August 19, 1829|
|Died||June 8, 1901
New York City
|Training||Royal Academy in London|
Moran emigrated with his family to America at the age of 15, and subsequently settled in Philadelphia, where after having followed his fathers trade of weaver, he became a pupil of James Hamilton and Paul Weber. In 1862 he became a pupil of the Royal Academy in London; he established a studio in New York in 1872, and for many years after 1877 lived in Paris. He was a painter of marine subjects and examples of his work such as “Devil’s Crag; Island of Grand Manan” are in many prominent collections. Among his canvases are 13 historical paintings, intended to illustrate the marine history of America from the time of Leif Ericsson to the return of Admiral Dewey's fleet from the Philippines in 1899.
His sons Edward Percy Moran (born 1862) and Leon Moran (born 1864), and his brothers Peter Moran (born 1842) and Thomas Moran (member of Hayden Geological Survey of 1871), as well as his nephew Jean Leon Gerome Ferris, also became prominent American artists.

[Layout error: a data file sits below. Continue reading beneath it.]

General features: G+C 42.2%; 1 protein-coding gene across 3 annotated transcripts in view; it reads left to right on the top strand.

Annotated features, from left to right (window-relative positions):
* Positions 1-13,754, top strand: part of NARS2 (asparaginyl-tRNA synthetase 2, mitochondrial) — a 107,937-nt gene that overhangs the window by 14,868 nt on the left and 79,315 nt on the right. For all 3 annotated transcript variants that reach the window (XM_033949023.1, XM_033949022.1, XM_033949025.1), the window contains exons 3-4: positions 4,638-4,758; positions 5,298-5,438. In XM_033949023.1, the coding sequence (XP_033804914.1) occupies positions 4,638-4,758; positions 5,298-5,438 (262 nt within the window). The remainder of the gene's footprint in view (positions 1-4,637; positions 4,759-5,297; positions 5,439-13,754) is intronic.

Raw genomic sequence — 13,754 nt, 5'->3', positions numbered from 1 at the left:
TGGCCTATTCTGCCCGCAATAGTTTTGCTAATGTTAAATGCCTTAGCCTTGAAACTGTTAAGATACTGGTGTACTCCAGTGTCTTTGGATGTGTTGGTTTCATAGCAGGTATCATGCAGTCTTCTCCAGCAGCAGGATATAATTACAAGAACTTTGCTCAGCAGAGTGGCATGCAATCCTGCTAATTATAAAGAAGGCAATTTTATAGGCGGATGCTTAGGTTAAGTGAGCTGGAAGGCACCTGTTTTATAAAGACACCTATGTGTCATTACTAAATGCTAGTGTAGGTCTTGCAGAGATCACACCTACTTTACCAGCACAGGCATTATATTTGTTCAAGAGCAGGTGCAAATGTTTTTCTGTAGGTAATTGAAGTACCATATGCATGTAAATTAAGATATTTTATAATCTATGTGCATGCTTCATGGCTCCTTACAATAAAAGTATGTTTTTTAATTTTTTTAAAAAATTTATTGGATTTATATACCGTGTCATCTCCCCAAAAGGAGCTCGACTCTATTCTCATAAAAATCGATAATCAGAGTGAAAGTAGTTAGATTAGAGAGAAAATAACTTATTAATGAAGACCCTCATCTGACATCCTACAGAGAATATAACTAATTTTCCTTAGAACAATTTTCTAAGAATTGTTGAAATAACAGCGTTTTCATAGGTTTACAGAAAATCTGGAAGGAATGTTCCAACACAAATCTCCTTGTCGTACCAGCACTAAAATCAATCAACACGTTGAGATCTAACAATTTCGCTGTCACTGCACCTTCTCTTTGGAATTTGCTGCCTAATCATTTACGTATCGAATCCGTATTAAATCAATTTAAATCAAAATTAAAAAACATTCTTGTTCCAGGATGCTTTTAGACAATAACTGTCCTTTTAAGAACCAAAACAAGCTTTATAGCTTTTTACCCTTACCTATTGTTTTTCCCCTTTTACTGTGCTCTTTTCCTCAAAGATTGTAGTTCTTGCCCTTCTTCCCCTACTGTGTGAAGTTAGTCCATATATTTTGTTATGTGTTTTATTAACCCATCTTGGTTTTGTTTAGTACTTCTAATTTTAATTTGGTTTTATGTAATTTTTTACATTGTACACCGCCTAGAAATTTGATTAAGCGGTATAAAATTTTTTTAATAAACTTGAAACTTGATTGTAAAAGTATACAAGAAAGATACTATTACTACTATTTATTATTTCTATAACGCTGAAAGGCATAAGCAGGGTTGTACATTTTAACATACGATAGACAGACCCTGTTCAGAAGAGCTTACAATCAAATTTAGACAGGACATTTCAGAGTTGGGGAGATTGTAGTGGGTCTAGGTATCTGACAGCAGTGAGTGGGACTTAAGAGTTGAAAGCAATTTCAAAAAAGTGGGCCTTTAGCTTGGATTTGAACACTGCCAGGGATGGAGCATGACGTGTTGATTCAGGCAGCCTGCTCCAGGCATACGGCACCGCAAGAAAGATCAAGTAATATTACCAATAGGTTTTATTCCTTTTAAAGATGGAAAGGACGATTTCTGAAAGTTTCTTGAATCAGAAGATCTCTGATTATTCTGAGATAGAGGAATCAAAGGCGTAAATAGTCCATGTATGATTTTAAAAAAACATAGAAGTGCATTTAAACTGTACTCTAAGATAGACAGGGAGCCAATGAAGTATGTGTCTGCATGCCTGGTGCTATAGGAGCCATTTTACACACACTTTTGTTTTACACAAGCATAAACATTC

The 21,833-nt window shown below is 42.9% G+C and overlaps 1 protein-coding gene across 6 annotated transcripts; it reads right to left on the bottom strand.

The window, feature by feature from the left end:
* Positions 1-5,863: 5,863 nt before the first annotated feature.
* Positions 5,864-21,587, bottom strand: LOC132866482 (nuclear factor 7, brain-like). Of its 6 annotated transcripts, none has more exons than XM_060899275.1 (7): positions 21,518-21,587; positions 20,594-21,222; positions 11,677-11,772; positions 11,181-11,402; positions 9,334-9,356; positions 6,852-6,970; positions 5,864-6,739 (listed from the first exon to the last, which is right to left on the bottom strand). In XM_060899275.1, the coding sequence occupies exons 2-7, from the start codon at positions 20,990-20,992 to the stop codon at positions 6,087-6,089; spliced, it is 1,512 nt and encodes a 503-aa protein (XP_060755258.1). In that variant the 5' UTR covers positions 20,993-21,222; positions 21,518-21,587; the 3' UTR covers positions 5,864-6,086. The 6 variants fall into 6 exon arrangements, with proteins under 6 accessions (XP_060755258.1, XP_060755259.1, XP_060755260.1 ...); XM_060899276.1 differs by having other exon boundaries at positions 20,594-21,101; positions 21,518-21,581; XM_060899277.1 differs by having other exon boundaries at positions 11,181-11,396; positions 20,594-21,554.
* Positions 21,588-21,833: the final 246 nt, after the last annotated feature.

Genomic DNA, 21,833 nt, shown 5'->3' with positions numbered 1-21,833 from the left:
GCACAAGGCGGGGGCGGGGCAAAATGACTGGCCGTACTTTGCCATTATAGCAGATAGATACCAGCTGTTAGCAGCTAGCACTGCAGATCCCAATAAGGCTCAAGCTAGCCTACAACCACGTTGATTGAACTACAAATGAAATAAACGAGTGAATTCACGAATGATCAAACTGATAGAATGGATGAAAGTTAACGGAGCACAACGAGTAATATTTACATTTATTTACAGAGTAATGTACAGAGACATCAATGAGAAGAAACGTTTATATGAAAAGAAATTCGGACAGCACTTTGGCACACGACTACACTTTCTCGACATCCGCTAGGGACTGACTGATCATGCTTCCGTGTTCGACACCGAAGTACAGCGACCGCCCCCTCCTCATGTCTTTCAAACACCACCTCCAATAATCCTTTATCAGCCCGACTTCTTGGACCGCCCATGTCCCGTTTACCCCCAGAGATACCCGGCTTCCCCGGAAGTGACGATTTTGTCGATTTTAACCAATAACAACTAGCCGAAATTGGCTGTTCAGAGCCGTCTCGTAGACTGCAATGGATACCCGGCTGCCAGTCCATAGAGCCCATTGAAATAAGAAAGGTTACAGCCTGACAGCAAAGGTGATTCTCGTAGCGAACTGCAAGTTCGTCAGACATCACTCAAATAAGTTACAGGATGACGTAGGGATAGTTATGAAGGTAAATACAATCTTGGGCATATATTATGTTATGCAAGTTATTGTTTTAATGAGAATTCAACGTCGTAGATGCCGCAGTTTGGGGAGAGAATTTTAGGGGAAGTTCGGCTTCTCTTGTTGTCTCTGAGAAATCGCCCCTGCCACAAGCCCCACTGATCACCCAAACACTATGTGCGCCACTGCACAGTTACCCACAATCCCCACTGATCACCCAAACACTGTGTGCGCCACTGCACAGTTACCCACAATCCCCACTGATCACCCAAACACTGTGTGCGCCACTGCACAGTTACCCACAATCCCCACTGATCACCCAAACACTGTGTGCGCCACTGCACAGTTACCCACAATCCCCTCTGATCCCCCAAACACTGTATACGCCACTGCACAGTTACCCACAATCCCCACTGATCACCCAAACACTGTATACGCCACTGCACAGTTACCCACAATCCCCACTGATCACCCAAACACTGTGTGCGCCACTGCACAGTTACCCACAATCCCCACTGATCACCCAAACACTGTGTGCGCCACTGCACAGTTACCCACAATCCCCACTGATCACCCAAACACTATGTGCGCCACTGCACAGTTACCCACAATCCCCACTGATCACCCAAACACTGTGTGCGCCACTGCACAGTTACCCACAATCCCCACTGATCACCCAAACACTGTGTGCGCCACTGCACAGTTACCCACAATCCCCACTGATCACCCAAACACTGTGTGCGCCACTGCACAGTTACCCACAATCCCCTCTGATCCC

- This article incorporates text from a publication now in the public domain: Chisholm, Hugh, ed. (1911). Encyclopædia Britannica (11th ed.). Cambridge University Press.
- Theodore Sutro, Thirteen Chapters of American History, 1905, illustrated by Moran
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